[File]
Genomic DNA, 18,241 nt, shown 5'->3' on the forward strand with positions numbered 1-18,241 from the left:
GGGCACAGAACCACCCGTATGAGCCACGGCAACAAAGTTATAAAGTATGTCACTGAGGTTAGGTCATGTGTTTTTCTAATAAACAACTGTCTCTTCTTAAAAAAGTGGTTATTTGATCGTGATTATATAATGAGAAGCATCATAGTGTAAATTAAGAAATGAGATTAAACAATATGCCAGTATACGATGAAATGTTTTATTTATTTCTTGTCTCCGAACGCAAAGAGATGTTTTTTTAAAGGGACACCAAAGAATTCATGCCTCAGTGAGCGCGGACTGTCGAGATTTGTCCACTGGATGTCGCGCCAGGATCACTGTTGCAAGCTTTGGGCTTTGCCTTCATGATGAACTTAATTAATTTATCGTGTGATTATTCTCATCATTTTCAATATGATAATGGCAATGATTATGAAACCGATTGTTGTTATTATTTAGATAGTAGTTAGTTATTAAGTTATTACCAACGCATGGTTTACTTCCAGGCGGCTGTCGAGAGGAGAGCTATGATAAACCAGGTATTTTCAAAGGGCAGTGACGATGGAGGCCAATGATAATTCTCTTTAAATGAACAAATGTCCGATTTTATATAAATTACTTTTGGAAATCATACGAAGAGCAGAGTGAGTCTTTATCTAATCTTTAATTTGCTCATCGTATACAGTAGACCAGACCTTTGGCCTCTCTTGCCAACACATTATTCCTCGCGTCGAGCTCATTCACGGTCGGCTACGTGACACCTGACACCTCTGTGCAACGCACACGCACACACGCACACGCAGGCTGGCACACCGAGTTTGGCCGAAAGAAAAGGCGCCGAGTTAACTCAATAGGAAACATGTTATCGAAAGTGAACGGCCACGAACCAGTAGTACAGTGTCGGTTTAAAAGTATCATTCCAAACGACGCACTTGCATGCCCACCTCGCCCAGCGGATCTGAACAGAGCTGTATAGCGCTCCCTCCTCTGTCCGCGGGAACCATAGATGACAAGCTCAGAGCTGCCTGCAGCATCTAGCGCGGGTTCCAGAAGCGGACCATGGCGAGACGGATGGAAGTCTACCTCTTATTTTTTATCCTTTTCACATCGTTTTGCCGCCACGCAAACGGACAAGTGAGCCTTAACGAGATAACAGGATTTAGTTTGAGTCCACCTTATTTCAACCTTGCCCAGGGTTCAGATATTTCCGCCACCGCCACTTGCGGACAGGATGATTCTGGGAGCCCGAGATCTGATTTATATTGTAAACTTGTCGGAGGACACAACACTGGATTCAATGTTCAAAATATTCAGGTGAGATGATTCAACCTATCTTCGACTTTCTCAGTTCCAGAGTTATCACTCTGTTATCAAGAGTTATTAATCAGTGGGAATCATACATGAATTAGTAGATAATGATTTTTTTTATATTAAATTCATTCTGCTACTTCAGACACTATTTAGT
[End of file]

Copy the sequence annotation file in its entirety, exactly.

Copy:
Genomic DNA, 18,241 nt, shown 5'->3' on the forward strand with positions numbered 1-18,241 from the left:
GGGCACAGAACCACCCGTATGAGCCACGGCAACAAAGTTATAAAGTATGTCACTGAGGTTAGGTCATGTGTTTTTCTAATAAACAACTGTCTCTTCTTAAAAAAGTGGTTATTTGATCGTGATTATATAATGAGAAGCATCATAGTGTAAATTAAGAAATGAGATTAAACAATATGCCAGTATACGATGAAATGTTTTATTTATTTCTTGTCTCCGAACGCAAAGAGATGTTTTTTTAAAGGGACACCAAAGAATTCATGCCTCAGTGAGCGCGGACTGTCGAGATTTGTCCACTGGATGTCGCGCCAGGATCACTGTTGCAAGCTTTGGGCTTTGCCTTCATGATGAACTTAATTAATTTATCGTGTGATTATTCTCATCATTTTCAATATGATAATGGCAATGATTATGAAACCGATTGTTGTTATTATTTAGATAGTAGTTAGTTATTAAGTTATTACCAACGCATGGTTTACTTCCAGGCGGCTGTCGAGAGGAGAGCTATGATAAACCAGGTATTTTCAAAGGGCAGTGACGATGGAGGCCAATGATAATTCTCTTTAAATGAACAAATGTCCGATTTTATATAAATTACTTTTGGAAATCATACGAAGAGCAGAGTGAGTCTTTATCTAATCTTTAATTTGCTCATCGTATACAGTAGACCAGACCTTTGGCCTCTCTTGCCAACACATTATTCCTCGCGTCGAGCTCATTCACGGTCGGCTACGTGACACCTGACACCTCTGTGCAACGCACACGCACACACGCACACGCAGGCTGGCACACCGAGTTTGGCCGAAAGAAAAGGCGCCGAGTTAACTCAATAGGAAACATGTTATCGAAAGTGAACGGCCACGAACCAGTAGTACAGTGTCGGTTTAAAAGTATCATTCCAAACGACGCACTTGCATGCCCACCTCGCCCAGCGGATCTGAACAGAGCTGTATAGCGCTCCCTCCTCTGTCCGCGGGAACCATAGATGACAAGCTCAGAGCTGCCTGCAGCATCTAGCGCGGGTTCCAGAAGCGGACCATGGCGAGACGGATGGAAGTCTACCTCTTATTTTTTATCCTTTTCACATCGTTTTGCCGCCACGCAAACGGACAAGTGAGCCTTAACGAGATAACAGGATTTAGTTTGAGTCCACCTTATTTCAACCTTGCCCAGGGTTCAGATATTTCCGCCACCGCCACTTGCGGACAGGATGATTCTGGGAGCCCGAGATCTGATTTATATTGTAAACTTGTCGGAGGACACAACACTGGATTCAATGTTCAAAATATTCAGGTGAGATGATTCAACCTATCTTCGACTTTCTCAGTTCCAGAGTTATCACTCTGTTATCAAGAGTTATTAATCAGTGGGAATCATACATGAATTAGTAGATAATGATTTTTTTTATATTAAATTCATTCTGCTACTTCAGACACTATTTAGT